Writing Continued

In 1937, Krleza published the poetry collection, Pjesme u tmini (Poems in the Darkness). A year later, he began the blanket-novel Banket u Blitvi (Banquet in Blitva), which dealt with the political situation in Europe in the interwar period. Banket u Blitvi takes place in a fictional country, Blitvian. The word "Blitvian" was an unflattering play on the Croatian word for Lithuania.

Political Controversy Heightened

Krleza published Dijalekticki antibarbarus in 1939, mocking the orthodox Stalinists. For his controversial views on art and intellectual freedom and for his unwillingness to give open support of Stalin's purges, Krleza was expelled from the Communist Party after the publication of Dijalekticki antibarbarus. Meanwhile, he founded the periodical Pecat (Seal).

During World War II, Krleza remained in Zagreb, but fell silent and was harassed by the pro-Nazi Croatian government. He refused to join the partisans headed by Communist leader Josip Broz Tito—an old friend—for fear of the Communists' brutality and zeal. He refused to cooperate with the Quisling government, putting his life in danger multiple times.

Political Rehabilitation

After the war, Krleza supported a post-war Communist regime. From 1945 to 1946, Krleza founded the periodical Republika (Republic) and in 1947 was elected Vice President of the Academy of Science and Art. In 1951, he became Director of Yugoslav Lexicographical Institute in Zagreb, a position he would hold until 1981. As such, he was the editor-in-chief of Encyclopedia Yugoslavia.

Introspective Writing

In 1952, Krleza delivered a famous speech at a writer's conference in Ljubljana. In it, he attacked social realism and Stalinist aesthetics and the result was the strengthening of his following among the younger Yugoslavian artists. In that year, he published Djetinjstvo u Agramu (Childhood in Zagreb), which documented his growing self-awareness, and in 1956, he published a memoir/diary, Davni dani, (Olden Days), which grappled with the world outside himself.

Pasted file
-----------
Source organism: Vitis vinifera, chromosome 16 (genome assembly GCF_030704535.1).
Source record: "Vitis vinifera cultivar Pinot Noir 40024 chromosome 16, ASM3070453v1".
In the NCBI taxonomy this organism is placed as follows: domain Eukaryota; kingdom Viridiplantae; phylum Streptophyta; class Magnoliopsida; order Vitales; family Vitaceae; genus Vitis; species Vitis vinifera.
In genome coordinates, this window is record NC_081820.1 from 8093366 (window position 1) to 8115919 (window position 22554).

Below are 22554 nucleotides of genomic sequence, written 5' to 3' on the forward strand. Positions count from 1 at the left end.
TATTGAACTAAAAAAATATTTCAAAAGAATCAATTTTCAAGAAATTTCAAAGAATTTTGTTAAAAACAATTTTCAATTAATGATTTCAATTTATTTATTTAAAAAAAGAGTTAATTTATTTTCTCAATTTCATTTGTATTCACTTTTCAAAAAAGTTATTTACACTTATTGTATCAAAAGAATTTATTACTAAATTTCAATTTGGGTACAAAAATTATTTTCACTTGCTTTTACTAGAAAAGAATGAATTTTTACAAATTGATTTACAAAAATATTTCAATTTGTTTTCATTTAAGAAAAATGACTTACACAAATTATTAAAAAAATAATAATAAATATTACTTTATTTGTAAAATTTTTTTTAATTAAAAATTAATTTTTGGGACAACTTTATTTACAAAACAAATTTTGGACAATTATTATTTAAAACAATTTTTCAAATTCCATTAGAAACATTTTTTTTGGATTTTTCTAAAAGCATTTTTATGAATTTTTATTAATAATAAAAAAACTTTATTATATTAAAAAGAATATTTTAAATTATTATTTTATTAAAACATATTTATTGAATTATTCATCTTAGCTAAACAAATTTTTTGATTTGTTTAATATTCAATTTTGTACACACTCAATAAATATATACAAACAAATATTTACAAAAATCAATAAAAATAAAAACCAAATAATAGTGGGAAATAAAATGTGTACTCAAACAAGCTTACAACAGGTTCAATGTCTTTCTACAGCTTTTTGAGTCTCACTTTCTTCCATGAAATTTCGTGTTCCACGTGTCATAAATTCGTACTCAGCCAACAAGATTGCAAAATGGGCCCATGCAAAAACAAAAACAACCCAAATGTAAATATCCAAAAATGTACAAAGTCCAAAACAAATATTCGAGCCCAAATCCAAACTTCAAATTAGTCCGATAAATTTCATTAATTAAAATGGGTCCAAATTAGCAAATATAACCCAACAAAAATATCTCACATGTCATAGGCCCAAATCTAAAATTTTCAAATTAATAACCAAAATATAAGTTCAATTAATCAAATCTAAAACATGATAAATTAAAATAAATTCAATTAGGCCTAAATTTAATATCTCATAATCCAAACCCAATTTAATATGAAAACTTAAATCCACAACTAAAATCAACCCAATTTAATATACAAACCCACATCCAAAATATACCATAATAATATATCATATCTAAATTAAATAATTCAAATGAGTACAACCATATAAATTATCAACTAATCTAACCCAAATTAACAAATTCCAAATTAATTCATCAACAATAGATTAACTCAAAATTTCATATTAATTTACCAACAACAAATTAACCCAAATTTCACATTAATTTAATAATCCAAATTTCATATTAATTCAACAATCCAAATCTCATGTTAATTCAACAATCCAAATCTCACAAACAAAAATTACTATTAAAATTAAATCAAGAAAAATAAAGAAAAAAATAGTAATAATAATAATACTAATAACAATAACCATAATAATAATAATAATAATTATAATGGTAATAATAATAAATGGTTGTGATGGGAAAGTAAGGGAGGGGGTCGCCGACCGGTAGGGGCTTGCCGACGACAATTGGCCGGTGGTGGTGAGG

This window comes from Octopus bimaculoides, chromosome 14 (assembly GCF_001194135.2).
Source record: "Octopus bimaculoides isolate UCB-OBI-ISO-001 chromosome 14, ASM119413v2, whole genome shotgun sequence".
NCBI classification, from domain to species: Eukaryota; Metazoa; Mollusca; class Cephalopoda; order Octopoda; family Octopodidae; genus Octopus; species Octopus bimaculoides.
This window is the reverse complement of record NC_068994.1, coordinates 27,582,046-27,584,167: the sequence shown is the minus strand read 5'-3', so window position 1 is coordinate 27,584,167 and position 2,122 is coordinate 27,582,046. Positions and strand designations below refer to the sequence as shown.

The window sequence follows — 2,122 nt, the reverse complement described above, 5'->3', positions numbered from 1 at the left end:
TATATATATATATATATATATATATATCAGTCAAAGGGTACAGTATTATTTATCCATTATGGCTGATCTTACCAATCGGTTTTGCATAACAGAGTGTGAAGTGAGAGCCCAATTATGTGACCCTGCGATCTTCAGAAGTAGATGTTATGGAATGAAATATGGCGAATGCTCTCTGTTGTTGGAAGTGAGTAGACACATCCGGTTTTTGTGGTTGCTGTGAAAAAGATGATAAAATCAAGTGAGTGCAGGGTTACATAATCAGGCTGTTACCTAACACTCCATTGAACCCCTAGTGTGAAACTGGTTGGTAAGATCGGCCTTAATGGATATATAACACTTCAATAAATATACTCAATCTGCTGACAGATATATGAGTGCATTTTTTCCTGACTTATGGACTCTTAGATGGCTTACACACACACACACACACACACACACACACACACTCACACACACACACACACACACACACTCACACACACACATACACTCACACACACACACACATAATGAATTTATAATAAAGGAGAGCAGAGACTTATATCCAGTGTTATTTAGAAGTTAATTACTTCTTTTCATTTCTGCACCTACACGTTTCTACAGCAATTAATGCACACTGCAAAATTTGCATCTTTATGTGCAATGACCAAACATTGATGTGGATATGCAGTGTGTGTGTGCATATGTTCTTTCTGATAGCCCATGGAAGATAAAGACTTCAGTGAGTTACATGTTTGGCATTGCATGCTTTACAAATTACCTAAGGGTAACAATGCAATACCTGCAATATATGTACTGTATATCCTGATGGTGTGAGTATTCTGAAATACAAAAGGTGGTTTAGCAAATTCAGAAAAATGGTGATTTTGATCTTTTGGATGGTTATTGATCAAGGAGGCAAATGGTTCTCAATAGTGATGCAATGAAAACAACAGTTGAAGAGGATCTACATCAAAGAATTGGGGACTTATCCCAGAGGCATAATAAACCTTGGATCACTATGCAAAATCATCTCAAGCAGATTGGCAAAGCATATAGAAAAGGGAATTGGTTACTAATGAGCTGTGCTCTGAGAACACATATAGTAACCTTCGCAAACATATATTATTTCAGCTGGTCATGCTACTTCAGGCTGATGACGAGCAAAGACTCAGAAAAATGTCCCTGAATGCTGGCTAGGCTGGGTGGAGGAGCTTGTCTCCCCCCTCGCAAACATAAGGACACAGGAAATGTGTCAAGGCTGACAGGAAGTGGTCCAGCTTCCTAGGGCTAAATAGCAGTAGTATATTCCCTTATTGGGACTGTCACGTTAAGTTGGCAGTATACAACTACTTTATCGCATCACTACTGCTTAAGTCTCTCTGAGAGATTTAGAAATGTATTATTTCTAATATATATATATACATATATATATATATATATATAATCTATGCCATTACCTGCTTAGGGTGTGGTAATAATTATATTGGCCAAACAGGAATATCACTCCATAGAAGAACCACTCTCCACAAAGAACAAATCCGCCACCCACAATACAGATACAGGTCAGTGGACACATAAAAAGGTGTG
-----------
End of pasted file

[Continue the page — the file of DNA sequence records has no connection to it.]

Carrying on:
From 1958 to 1961, Krleza served as President of the Writer's Union. From 1962 to 1977, he published Zastave (Banners), a six-volume novel that provides a panoramic view of European life between 1912 and 1922, complete with biographical reminiscences. In 1967, he published Razgovori s Miroslavom Krlezom, in which he supported Croatian national and cultural claims and aired his skeptical views of democratic progress in the Balkans. In 1977, he published the seven volume Dvenici (Diaries), chronicling his impressions on the aesthetic, political, literary, social, personal, and philosophical. Krleza died in Zagreb, Yugoslavia, on December 29, 1981.

A Significant Cultural Figure

Krleza holds a simultaneous position as the shaper of both Croatian culture and the European avant garde movement. The Swarthmore College website asserted that he "is generally considered the most significant figure in Croatian literature in the 20th century." The Yugoslavian government banned most of his work until 1940, and, despite official restrictions, Krleza turned out plays, novels, short stories, poetry, and essays that would draw praise for years to come. By the 1950s—during his lifetime—he had become a driving force in Yugoslavian culture.

Krleza's themes and politics were sometimes ambiguous. His style was baroque and highly eloquent. He wrote with materialistic convictions, strong emotion, Marxist ideals, liberal philosophy, as a socialist, in defense of personal freedom, for radical humanism, and in a highly controversial way. Pegasos said about Krleza, "Throughout his life Krleza stood in the forefront of the struggle against petit-bourgeois attitudes and backwardness in general. He wrote with enormous creative energy, and defended his views fiercely and fearlessly."